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Maciamo
27-04-07, 09:30
BBC News : Gere faces Indian arrest warrant (http://news.bbc.co.uk/2/hi/entertainment/6596163.stm)


An Indian court has issued an arrest warrant for Hollywood actor Richard Gere after he kissed Bollywood star Shilpa Shetty in public.

Gere, 57, kissed Shetty, 31, several times on the cheek at an Aids awareness event in Delhi earlier this month.

The court in Jaipur in Rajasthan state called it "an obscene act", after a local lawyer filed a complaint.
...
"What can one say, when three pecks can be made into an issue in the land of the Kama Sutra? People should concentrate on the bigger issue of Aids, rather than this."
...
Under Indian law, a person convicted of public obscenity faces up to three months in prison, a fine or both.

It is amazing that a country known for its tolerance (all the world's main religions coexist relatively peacefully), its philosophical enlightenment, and above all the Kama Sutra, should have such backward laws when it comes to displays of affection in public.

I have been to India for a few months, part of it with my wife. I do not recall clearly, but we might have kissed in public, and certainly held hands or showed some affection.

I do not see how cheek-kissing, which constitutes a daily greeting between both sexes in Latin cultures (esp. French speaking culture, where even men cheek kiss between them), can be seen as "obscene" in India, at this advanced age of globalisation.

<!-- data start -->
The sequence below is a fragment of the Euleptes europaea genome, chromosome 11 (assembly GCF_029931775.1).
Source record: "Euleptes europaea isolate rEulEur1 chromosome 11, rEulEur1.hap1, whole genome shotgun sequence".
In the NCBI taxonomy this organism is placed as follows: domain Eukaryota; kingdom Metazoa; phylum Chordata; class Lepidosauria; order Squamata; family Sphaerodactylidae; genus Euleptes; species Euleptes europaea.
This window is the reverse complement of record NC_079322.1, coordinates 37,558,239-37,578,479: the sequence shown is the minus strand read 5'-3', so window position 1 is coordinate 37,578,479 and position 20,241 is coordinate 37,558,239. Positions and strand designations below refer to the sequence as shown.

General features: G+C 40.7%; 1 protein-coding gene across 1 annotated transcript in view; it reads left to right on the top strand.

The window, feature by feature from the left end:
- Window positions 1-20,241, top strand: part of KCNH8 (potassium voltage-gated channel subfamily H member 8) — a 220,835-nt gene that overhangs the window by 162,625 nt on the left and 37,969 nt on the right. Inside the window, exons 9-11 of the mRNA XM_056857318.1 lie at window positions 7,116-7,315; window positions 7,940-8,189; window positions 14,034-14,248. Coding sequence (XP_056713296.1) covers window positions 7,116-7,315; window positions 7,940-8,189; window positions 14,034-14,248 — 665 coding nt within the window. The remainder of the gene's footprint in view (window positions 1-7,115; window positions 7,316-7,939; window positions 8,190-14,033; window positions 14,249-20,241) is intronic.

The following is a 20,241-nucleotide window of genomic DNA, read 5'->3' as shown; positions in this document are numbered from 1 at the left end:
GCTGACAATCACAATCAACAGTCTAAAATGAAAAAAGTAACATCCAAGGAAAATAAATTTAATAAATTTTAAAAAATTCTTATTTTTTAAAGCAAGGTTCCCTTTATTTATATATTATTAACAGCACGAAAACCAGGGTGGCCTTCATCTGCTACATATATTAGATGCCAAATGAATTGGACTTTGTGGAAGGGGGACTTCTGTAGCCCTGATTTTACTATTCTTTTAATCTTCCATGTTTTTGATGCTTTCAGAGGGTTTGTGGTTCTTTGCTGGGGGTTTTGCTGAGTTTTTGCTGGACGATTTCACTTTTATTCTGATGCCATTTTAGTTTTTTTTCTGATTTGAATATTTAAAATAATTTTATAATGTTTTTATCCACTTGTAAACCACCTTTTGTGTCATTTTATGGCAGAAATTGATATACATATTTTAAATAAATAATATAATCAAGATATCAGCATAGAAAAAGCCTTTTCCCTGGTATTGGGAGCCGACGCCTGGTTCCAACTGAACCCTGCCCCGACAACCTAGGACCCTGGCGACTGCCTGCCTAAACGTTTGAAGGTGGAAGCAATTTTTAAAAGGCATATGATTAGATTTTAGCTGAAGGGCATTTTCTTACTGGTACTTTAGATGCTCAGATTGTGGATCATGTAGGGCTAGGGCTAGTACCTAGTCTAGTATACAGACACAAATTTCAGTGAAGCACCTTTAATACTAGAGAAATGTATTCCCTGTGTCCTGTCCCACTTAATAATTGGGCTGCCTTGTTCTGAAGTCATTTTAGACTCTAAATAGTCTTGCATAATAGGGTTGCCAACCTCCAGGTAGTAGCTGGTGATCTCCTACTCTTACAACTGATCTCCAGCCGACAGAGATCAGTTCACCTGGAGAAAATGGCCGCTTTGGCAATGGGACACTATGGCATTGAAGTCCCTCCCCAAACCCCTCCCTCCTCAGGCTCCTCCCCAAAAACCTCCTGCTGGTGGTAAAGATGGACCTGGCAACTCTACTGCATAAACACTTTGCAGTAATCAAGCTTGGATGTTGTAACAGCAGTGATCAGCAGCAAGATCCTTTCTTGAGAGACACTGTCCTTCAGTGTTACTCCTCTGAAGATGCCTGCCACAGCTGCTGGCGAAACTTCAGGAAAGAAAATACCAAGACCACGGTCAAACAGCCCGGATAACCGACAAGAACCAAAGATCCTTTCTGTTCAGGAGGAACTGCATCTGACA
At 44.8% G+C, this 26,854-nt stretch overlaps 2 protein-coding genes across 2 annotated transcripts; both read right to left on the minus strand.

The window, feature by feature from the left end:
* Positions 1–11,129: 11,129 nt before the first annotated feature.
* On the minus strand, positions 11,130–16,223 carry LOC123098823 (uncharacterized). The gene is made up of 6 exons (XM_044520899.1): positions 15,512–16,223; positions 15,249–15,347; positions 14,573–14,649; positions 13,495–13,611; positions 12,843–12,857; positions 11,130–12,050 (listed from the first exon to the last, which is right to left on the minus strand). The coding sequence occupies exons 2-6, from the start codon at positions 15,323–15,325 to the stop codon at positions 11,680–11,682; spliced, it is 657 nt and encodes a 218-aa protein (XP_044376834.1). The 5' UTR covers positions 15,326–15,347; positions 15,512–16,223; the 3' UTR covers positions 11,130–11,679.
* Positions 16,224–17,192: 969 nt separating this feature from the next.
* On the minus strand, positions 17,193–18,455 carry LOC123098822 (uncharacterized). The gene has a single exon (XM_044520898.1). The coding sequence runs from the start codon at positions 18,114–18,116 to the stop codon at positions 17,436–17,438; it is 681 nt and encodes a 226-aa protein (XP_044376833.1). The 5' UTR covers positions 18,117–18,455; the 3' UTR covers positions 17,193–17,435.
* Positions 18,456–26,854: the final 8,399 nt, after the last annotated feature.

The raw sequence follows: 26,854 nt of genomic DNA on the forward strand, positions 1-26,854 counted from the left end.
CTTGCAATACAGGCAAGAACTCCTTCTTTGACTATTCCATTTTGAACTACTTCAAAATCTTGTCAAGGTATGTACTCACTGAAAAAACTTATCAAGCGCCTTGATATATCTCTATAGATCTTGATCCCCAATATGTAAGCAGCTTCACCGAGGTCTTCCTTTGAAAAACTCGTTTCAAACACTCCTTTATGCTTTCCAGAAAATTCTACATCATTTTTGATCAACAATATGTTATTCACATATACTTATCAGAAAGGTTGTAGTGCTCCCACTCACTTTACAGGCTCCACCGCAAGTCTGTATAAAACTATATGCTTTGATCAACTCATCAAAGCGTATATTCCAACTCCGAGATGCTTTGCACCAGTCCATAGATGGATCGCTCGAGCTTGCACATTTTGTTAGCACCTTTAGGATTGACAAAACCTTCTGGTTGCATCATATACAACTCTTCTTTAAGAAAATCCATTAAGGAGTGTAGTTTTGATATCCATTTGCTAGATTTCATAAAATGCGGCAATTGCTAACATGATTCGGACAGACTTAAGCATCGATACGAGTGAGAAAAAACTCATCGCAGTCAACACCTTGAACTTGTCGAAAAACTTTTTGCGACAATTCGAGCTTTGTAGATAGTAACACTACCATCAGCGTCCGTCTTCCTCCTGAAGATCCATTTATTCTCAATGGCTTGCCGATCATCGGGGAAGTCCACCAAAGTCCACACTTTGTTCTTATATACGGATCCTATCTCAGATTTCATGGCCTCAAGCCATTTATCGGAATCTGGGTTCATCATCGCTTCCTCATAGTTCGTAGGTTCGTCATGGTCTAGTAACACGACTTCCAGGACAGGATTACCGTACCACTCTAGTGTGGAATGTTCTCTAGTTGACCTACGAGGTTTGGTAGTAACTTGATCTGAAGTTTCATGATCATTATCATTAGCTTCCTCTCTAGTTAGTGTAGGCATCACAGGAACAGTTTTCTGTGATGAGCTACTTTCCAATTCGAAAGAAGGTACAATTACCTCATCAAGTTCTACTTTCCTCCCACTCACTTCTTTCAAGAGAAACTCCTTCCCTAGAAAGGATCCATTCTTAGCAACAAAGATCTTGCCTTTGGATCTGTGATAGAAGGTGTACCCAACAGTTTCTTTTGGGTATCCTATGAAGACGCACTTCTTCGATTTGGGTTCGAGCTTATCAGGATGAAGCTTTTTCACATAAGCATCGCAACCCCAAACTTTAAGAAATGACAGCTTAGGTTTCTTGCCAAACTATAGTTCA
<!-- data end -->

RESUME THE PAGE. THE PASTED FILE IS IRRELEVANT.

Most Indians educated enough to know something about the law have a PC and are connected to the Internet, i.e. to the outside world. India is in fact well known for its high IT development compared to its overall economic development.

What is more, it is very common for Indian men to hold hands and hug in public, which I find more obscene than a man and a woman cheek kissing. Yet, as the BBC says :


Public displays of affection are still largely taboo in India, and protestors in Mumbai (Bombay) set fire to effigies of Gere following the incident.

So men showing affections between them is fine, but when a man and a woman do it in relation to an AIDS campaign, that's prohibited ! How do they even teach about AIDS, or sex in general, in Indian schools ? What about the pornographic Kama Sutra statues all over the temples in places like Khajuraho (http://en.wikipedia.org/wiki/Khajuraho). That's not obscene, but a peck on the cheek is !